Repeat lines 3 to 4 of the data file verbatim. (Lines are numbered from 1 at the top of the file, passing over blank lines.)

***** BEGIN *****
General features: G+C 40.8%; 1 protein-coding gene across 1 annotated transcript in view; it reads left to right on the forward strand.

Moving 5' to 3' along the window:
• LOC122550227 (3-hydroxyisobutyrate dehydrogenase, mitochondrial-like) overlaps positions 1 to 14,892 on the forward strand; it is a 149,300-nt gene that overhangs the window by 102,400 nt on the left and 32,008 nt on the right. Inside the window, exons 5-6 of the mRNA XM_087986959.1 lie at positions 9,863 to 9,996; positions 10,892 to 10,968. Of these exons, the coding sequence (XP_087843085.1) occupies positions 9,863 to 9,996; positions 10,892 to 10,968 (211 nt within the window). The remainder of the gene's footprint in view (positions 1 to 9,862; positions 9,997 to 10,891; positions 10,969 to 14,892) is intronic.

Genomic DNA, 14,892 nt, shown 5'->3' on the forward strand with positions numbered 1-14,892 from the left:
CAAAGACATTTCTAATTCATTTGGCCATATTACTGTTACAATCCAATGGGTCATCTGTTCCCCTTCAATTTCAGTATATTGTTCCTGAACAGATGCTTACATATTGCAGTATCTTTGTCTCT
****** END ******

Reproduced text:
• LOC122550227 (3-hydroxyisobutyrate dehydrogenase, mitochondrial-like) overlaps positions 1 to 14,892 on the forward strand; it is a 149,300-nt gene that overhangs the window by 102,400 nt on the left and 32,008 nt on the right. Inside the window, exons 5-6 of the mRNA XM_087986959.1 lie at positions 9,863 to 9,996; positions 10,892 to 10,968. Of these exons, the coding sequence (XP_087843085.1) occupies positions 9,863 to 9,996; positions 10,892 to 10,968 (211 nt within the window). The remainder of the gene's footprint in view (positions 1 to 9,862; positions 9,997 to 10,891; positions 10,969 to 14,892) is intronic.

Genomic DNA, 14,892 nt, shown 5'->3' on the forward strand with positions numbered 1-14,892 from the left: